Benefits of Medicaid EHR incentive program

By Molly Merrill
12:26 PM

Meaningful use expert Jim Tate has written that the Medicaid EHR incentive program reminds him of "zero entry" swimming pools: very easy to get into, with almost no barriers. Given its less stringent requirements compared to the Medicare EHR incentive program, Tate writes, he's surprised that more eligible professionals are "not jumping into this incentive program with both feet."

Healthcare IT News asked Tate to expound on his blog postMedicaid incentives the way to go,” which noted that the most attractive component of the Medicaid EHR program vs. the Medicare program was that to apply and receive the first year incentive eligible providers (EPs) don’t have to be using an EHR. That's because EHR adoption is defined as having "acquired, purchased or secured access to certified EHR technology." In other words, says Tate, a signed contract means EPs are eligible to apply and attest to their state Medicaid agency.

Q: Since you say the Medicaid incentive program is “the way to go,” why is it "easier" than the Medicare program and are there any other differences that you could highlight that providers may not be clear on?
A: The Medicaid incentive program is easier in that in an eligible provider's initial year they don't have to achieve meaningful use, as is required in the Medicare incentive program. In addition, there are no potential penalties and the incentives are not front-end loaded. To receive the maximum Medicare incentive an EP must begin in 2011 or 2012. In the Medicaid program they can wait as long as 2016 to enter the incentive program and still receive maximum incentives.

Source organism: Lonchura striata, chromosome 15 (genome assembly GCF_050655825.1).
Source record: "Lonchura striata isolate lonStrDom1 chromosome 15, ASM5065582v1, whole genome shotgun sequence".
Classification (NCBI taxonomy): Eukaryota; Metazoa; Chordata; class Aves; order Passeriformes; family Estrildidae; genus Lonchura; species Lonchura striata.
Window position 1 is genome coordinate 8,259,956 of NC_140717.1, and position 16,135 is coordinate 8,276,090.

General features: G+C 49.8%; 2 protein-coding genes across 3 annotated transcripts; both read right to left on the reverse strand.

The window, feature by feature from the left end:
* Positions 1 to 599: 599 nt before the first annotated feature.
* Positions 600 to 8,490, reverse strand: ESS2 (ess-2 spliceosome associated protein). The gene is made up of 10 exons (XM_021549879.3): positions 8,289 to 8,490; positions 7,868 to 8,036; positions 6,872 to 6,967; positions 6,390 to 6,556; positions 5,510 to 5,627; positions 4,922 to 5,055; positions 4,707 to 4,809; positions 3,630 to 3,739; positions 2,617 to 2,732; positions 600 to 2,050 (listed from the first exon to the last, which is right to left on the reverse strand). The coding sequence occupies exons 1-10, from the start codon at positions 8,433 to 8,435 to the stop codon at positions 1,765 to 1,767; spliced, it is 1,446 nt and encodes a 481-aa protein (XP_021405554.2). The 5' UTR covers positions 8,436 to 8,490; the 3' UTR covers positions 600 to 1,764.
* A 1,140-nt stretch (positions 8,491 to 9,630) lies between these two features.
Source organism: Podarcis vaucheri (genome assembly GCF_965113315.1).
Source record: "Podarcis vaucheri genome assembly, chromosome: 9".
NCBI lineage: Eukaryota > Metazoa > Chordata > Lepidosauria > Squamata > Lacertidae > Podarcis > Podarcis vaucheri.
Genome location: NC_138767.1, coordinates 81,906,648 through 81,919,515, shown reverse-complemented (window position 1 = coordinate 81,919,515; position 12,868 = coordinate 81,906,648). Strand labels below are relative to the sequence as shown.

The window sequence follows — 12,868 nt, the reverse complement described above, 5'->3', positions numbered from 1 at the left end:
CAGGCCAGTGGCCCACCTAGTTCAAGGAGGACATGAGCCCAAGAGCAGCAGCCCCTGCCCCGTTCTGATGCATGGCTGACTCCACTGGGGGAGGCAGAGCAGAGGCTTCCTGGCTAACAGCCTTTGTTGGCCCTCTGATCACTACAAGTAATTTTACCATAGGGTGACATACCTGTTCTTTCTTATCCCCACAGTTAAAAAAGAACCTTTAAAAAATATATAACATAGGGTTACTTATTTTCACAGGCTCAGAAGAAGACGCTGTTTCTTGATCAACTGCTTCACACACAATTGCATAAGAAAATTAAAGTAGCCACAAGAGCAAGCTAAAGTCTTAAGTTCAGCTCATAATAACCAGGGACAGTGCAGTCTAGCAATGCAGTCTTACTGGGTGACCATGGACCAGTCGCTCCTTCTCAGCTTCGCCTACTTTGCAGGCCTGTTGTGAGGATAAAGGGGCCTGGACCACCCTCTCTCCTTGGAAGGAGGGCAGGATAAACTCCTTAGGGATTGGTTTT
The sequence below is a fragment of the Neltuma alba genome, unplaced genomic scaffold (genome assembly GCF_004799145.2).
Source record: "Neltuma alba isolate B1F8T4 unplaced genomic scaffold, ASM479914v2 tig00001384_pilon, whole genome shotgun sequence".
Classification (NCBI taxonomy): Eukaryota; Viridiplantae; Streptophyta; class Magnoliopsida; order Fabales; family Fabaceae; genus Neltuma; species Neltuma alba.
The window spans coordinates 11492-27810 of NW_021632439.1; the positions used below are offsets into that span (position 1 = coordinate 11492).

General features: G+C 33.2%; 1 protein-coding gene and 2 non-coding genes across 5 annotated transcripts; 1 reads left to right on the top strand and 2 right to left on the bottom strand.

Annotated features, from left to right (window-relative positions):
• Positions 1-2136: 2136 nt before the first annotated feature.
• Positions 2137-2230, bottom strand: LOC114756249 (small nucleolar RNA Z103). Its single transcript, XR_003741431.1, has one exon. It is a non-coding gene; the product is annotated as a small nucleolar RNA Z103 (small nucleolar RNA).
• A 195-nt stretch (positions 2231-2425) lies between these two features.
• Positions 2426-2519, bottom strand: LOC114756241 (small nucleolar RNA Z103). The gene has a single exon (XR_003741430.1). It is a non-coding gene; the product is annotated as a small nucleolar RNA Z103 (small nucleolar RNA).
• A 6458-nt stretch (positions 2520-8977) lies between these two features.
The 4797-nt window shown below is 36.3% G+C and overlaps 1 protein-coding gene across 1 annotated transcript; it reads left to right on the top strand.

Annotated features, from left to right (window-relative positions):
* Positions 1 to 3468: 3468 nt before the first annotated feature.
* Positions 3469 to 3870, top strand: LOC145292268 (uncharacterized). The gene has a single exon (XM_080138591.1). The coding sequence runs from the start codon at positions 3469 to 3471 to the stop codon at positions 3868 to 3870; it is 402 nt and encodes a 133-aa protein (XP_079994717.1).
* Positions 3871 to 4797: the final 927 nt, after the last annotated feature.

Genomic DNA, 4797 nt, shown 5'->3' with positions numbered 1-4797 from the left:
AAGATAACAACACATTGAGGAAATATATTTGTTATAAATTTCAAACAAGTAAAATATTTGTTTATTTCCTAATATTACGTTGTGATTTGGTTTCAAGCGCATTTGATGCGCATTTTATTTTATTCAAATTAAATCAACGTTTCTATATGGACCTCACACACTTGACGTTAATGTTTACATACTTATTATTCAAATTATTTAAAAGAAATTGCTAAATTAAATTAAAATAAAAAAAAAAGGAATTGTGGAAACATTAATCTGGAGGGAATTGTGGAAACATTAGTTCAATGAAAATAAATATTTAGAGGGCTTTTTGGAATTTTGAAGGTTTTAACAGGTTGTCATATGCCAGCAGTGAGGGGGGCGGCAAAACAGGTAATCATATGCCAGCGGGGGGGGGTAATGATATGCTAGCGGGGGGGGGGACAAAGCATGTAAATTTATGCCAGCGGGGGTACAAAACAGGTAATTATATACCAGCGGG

Q: What could be some of the reasons that Medicaid EP's may not be “jumping into this incentive program with both feet?” Could it be related to not enough patient volume to meet the quota, price of EHRs, or could it simply be that providers are unaware?
A: I think many Medicaid EPs who meet the patient volume threshold simply do not know how low the bar is to receive first-year incentives. The price of an EHR isn't an issue as the first year Medicaid incentives are $21,500, more than enough to offset the cost of the technology.

Q: What was some of the feedback you received on this blog?
A: Many were surprised that under the Medicaid incentive program they could apply for the initial $21,500 incentive solely on the basis of a signed contract.

 Q: What is the single most important advice you could give to providers about the Medicaid incentive program?
A: Go to and use the widget titled "Medicare and Medicaid EHR Incentive Programs" to see if you qualify as an eligible Medicaid EP based on your patient volume.

 Jim Tate is author of The Incentive Roadmap: The Meaningful Use of Certified Technology: Stage 1. He blogs at HITECHAnswers.